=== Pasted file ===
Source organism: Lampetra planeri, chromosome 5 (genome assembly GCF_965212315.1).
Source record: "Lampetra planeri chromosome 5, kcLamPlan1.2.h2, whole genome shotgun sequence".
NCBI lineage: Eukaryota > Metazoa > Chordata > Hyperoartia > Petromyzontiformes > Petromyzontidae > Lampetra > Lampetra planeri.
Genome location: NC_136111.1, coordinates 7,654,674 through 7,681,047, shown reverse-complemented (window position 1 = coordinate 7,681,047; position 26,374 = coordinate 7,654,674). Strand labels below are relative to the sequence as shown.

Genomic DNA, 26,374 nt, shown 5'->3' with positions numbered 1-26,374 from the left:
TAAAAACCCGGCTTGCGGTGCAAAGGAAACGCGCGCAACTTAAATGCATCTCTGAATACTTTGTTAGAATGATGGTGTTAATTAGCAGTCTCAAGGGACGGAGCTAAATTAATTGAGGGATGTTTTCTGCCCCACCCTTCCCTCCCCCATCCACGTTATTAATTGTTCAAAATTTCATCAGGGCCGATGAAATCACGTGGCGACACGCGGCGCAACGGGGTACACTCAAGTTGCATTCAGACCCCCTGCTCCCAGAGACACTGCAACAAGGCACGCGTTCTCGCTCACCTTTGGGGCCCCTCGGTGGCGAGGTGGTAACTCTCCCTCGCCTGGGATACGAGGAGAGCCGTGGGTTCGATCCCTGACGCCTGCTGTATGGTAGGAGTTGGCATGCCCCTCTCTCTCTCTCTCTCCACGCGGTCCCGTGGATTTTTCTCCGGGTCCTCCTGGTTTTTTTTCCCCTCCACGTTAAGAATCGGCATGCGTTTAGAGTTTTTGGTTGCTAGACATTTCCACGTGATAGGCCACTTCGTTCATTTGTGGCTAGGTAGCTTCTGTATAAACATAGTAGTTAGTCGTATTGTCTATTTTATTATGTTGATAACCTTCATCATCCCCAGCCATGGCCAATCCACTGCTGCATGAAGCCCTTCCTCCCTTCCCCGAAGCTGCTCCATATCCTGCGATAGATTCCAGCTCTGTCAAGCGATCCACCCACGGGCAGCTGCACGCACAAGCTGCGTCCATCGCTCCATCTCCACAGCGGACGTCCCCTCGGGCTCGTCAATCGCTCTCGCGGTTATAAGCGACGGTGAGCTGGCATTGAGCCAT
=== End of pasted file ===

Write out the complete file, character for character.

Source organism: Lampetra planeri, chromosome 5 (genome assembly GCF_965212315.1).
Source record: "Lampetra planeri chromosome 5, kcLamPlan1.2.h2, whole genome shotgun sequence".
NCBI lineage: Eukaryota > Metazoa > Chordata > Hyperoartia > Petromyzontiformes > Petromyzontidae > Lampetra > Lampetra planeri.
Genome location: NC_136111.1, coordinates 7,654,674 through 7,681,047, shown reverse-complemented (window position 1 = coordinate 7,681,047; position 26,374 = coordinate 7,654,674). Strand labels below are relative to the sequence as shown.

Genomic DNA, 26,374 nt, shown 5'->3' with positions numbered 1-26,374 from the left:
TAAAAACCCGGCTTGCGGTGCAAAGGAAACGCGCGCAACTTAAATGCATCTCTGAATACTTTGTTAGAATGATGGTGTTAATTAGCAGTCTCAAGGGACGGAGCTAAATTAATTGAGGGATGTTTTCTGCCCCACCCTTCCCTCCCCCATCCACGTTATTAATTGTTCAAAATTTCATCAGGGCCGATGAAATCACGTGGCGACACGCGGCGCAACGGGGTACACTCAAGTTGCATTCAGACCCCCTGCTCCCAGAGACACTGCAACAAGGCACGCGTTCTCGCTCACCTTTGGGGCCCCTCGGTGGCGAGGTGGTAACTCTCCCTCGCCTGGGATACGAGGAGAGCCGTGGGTTCGATCCCTGACGCCTGCTGTATGGTAGGAGTTGGCATGCCCCTCTCTCTCTCTCTCTCCACGCGGTCCCGTGGATTTTTCTCCGGGTCCTCCTGGTTTTTTTTCCCCTCCACGTTAAGAATCGGCATGCGTTTAGAGTTTTTGGTTGCTAGACATTTCCACGTGATAGGCCACTTCGTTCATTTGTGGCTAGGTAGCTTCTGTATAAACATAGTAGTTAGTCGTATTGTCTATTTTATTATGTTGATAACCTTCATCATCCCCAGCCATGGCCAATCCACTGCTGCATGAAGCCCTTCCTCCCTTCCCCGAAGCTGCTCCATATCCTGCGATAGATTCCAGCTCTGTCAAGCGATCCACCCACGGGCAGCTGCACGCACAAGCTGCGTCCATCGCTCCATCTCCACAGCGGACGTCCCCTCGGGCTCGTCAATCGCTCTCGCGGTTATAAGCGACGGTGAGCTGGCATTGAGCCAT